If you’re spending Christmas with your family, the expectation is that the festive season is a ‘time for family’ which can add further pressure on any strained relationships, particularly among people you don’t see very often and aren’t used to spending much time with.
Being realistic about what you can expect from your time together will help to avoid disappointment and help you get more out of it. Prepare yourself beforehand, think how you’ll answer any sensitive questions and plan an exit strategy in your mind. If the conversation is heading somewhere you’re not comfortable with, remember you are in control. If a matter needs addressing consider leaving it for another day when emotions may be less.
Participate in your local community
For some, Christmas can be a time of increased isolation with loneliness being particularly painful for those who have suffered bereavement. If you’ve recently lost a loved one, I understand that it’s likely to feel extremely difficult coping with the festive season without them. Many organisations offer support at Christmas, so finding out what is available in your local area may provide you with a powerful source of support.
Alternatively, volunteering at a local event might be a good way of reducing loneliness and giving you a sense of purpose if you’re spending Christmas alone.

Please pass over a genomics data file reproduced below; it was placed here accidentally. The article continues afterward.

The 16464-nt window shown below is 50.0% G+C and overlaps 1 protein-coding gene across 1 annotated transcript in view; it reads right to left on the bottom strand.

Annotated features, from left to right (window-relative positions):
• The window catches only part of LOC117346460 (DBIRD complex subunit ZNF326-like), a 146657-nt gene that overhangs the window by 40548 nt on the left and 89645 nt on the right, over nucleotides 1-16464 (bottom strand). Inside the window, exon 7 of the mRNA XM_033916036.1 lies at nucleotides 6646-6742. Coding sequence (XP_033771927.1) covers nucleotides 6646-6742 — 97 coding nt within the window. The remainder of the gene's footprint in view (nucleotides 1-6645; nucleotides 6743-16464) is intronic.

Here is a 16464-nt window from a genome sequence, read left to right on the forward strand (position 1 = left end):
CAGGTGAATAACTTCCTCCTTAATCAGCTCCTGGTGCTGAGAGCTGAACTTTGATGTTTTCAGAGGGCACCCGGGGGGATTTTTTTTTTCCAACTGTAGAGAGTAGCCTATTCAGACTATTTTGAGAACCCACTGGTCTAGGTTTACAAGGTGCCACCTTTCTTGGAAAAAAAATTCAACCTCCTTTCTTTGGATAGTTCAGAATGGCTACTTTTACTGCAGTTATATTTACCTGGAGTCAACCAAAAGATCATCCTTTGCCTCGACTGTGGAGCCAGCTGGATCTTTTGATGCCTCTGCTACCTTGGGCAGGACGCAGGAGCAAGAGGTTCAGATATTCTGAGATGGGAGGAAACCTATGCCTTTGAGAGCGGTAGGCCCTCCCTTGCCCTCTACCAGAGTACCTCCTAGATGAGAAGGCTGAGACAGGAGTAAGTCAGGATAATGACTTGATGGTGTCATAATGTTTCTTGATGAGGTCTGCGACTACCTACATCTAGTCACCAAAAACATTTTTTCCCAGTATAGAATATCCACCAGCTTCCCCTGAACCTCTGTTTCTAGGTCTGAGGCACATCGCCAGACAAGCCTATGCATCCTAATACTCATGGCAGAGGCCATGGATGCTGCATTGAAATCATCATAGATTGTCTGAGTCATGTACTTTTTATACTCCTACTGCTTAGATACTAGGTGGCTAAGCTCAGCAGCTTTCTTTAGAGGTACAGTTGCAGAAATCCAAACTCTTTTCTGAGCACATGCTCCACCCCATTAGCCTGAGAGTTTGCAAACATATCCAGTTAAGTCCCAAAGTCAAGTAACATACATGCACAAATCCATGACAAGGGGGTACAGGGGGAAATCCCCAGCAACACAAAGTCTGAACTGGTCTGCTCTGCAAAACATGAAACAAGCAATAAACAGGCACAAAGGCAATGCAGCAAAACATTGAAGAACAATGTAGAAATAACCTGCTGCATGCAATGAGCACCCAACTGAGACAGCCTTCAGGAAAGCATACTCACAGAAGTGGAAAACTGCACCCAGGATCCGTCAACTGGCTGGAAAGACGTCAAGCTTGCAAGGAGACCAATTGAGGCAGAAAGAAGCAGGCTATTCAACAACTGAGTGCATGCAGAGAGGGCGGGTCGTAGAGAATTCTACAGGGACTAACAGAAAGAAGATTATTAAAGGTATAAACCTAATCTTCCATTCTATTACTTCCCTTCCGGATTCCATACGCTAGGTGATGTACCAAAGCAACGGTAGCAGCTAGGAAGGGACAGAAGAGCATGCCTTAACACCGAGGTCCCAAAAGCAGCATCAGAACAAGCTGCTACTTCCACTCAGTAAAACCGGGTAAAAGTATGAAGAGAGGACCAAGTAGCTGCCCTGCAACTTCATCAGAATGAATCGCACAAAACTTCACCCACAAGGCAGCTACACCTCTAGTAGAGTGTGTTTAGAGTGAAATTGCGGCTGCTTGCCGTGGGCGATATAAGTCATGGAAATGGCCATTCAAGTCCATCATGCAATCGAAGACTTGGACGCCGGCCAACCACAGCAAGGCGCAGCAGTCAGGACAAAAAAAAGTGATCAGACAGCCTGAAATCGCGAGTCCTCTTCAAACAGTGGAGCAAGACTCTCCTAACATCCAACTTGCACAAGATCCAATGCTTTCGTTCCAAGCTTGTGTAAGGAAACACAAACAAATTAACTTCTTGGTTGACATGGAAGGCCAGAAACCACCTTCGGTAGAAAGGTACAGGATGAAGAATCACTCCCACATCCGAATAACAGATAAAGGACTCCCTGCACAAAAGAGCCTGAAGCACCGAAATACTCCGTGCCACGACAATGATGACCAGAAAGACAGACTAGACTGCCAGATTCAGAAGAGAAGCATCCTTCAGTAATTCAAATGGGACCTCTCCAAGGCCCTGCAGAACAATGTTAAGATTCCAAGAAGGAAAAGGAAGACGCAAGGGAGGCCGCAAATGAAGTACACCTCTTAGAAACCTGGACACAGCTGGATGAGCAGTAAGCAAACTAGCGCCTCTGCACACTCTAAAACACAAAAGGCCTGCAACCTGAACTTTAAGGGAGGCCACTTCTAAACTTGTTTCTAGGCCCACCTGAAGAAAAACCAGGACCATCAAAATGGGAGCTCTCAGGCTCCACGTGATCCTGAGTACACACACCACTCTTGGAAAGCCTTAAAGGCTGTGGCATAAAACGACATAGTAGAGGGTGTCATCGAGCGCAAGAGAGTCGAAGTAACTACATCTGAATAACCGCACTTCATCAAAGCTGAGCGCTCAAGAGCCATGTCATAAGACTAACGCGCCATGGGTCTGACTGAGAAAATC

Take a break
Allow yourself some well deserved “you time” if you find your stress levels rising. You may want to head out for a walk, pop out for a coffee, listen to music or snuggle down with your book – whatever will help you to relax or unwind. I understand this can be hard to achieve if you’ve lots of responsibilities, so plan your opportunity for a break in advance. Could you arrange for your partner to take the children out for a few hours to give you a break? Or manage others expectations advising them you will see them another time?
If puzzles or crafts are your way of relaxing, simple repetitive puzzles or crafts induce a calming meditative state within your brain. The aim is to find a task which is satisfying and engaging without being overly complex. This is particularly beneficial to keep in mind if you are suffering with stress or anxiety offering you rest bite.
Everything in moderation
It can be tempting to over-indulge at Christmas, particularly as you navigate your way through spending time largely at home. However, there can be negative side effects from too much excess, feeling guilty afterwards, feeling physically bloated and unwell having eaten to excess, increased negative emotions from alcohol, which is a depressant interfering with prescribed medication.
If you can, try to avoid overindulgence, whether you’re home alone or in the company of others – don’t be afraid to politely decline, think of your boundaries beforehand and aim to stick to them.
Look after yourself
Your calendar might be filling up fast, but try to put some time aside to look after yourself. Exercise, even moderate exercise, healthy food and plenty of quality sleep are as important at Christmas as at any other time of the year.
Shorter daylight hours combined with lack of sunshine can impact negatively on your mood. Many people find themselves staying in the house over the cold Christmas period. However, it’s important you try to get out at least once a day, even if it’s just for a short walk. These small mood-boosting activities can help keep your mind fresh and focused – and better equipped to deal with any stress that might be lingering.